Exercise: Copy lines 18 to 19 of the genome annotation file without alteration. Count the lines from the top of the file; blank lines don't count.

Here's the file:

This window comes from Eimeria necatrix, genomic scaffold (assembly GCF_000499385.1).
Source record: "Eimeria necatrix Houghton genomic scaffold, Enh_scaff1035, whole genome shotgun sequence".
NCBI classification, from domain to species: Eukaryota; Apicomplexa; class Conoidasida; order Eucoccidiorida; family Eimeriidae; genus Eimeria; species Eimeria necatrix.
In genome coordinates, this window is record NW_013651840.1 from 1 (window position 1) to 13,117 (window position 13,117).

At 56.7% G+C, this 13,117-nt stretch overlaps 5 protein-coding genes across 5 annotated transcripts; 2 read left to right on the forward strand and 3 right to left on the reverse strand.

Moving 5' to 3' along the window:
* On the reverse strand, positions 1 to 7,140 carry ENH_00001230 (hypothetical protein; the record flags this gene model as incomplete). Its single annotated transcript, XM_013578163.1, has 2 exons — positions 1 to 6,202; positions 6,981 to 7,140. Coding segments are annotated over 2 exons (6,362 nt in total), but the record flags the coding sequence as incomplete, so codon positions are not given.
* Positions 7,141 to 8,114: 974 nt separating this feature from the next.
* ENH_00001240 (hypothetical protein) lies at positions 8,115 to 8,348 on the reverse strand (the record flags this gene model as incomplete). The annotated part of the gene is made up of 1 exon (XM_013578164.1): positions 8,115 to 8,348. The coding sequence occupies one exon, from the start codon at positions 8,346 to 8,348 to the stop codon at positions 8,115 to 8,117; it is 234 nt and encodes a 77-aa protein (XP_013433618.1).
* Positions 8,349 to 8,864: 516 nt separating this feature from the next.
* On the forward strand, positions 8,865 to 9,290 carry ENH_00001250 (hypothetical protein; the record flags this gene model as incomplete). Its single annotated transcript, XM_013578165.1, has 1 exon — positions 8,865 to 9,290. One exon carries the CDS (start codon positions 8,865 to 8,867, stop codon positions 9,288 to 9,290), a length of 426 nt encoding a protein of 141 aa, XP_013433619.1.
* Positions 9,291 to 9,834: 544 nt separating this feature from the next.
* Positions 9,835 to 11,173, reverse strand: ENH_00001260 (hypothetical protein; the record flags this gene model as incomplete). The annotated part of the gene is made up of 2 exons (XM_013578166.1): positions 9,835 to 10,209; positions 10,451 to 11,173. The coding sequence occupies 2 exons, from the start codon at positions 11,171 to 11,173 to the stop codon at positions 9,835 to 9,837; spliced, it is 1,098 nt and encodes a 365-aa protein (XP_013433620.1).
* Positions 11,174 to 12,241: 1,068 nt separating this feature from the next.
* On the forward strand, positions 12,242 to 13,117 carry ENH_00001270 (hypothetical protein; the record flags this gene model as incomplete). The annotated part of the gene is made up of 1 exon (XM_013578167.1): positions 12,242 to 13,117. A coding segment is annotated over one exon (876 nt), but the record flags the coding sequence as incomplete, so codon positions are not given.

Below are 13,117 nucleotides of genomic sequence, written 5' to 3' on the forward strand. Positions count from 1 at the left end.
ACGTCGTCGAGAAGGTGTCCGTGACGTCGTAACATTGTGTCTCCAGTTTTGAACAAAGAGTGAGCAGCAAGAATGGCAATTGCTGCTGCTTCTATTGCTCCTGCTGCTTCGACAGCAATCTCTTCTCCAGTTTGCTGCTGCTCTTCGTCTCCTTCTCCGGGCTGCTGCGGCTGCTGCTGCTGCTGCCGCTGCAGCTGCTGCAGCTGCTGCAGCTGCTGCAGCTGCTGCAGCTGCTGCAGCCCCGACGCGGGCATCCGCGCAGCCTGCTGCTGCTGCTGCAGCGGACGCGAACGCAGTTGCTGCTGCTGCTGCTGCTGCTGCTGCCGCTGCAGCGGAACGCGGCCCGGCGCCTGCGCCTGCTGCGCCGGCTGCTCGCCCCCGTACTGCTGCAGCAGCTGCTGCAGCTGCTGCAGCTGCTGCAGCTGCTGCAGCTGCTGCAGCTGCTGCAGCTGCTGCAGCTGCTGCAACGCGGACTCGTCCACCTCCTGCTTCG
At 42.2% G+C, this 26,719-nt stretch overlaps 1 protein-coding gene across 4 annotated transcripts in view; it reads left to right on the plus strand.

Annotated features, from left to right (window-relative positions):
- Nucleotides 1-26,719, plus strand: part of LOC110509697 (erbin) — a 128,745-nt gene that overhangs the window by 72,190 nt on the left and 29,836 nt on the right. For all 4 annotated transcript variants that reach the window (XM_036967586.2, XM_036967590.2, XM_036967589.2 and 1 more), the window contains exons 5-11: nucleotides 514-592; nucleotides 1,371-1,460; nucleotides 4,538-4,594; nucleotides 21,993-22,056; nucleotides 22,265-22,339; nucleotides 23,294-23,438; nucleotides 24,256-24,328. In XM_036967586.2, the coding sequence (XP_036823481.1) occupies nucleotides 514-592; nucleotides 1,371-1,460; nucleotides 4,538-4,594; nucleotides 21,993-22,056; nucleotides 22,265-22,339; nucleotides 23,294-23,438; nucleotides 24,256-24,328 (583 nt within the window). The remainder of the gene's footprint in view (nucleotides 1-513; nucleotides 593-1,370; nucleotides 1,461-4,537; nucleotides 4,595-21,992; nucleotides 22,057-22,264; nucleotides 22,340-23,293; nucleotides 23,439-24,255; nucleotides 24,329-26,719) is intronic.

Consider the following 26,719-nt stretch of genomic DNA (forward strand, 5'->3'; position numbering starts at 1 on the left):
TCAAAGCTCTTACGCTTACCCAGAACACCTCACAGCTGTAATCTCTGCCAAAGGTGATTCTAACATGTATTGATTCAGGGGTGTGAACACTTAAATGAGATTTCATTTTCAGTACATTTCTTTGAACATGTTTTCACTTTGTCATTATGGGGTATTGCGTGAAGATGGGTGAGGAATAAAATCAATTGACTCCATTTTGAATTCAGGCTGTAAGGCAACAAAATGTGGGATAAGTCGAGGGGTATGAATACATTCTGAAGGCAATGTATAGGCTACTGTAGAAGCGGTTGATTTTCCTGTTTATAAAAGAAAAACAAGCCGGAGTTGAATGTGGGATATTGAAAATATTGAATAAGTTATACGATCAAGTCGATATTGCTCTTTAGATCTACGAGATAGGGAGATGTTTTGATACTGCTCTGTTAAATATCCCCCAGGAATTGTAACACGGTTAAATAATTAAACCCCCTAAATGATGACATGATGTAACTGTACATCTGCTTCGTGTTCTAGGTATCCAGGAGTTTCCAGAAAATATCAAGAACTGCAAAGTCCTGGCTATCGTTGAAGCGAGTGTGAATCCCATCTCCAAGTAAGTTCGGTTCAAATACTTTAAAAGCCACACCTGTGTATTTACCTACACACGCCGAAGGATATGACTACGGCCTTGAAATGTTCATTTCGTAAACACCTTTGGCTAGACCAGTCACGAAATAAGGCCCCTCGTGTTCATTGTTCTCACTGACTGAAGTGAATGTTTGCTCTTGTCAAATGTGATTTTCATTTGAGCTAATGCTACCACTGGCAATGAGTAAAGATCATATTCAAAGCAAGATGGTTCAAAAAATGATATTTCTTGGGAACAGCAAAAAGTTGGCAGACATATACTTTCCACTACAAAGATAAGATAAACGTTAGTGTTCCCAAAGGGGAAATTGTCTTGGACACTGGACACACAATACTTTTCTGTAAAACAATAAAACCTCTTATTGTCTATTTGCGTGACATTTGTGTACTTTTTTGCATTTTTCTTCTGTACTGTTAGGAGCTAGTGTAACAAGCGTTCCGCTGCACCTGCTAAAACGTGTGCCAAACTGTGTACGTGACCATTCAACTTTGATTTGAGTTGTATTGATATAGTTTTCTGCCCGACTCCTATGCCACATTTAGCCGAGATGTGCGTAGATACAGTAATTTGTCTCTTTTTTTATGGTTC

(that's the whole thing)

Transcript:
At 42.2% G+C, this 26,719-nt stretch overlaps 1 protein-coding gene across 4 annotated transcripts in view; it reads left to right on the plus strand.

Annotated features, from left to right (window-relative positions):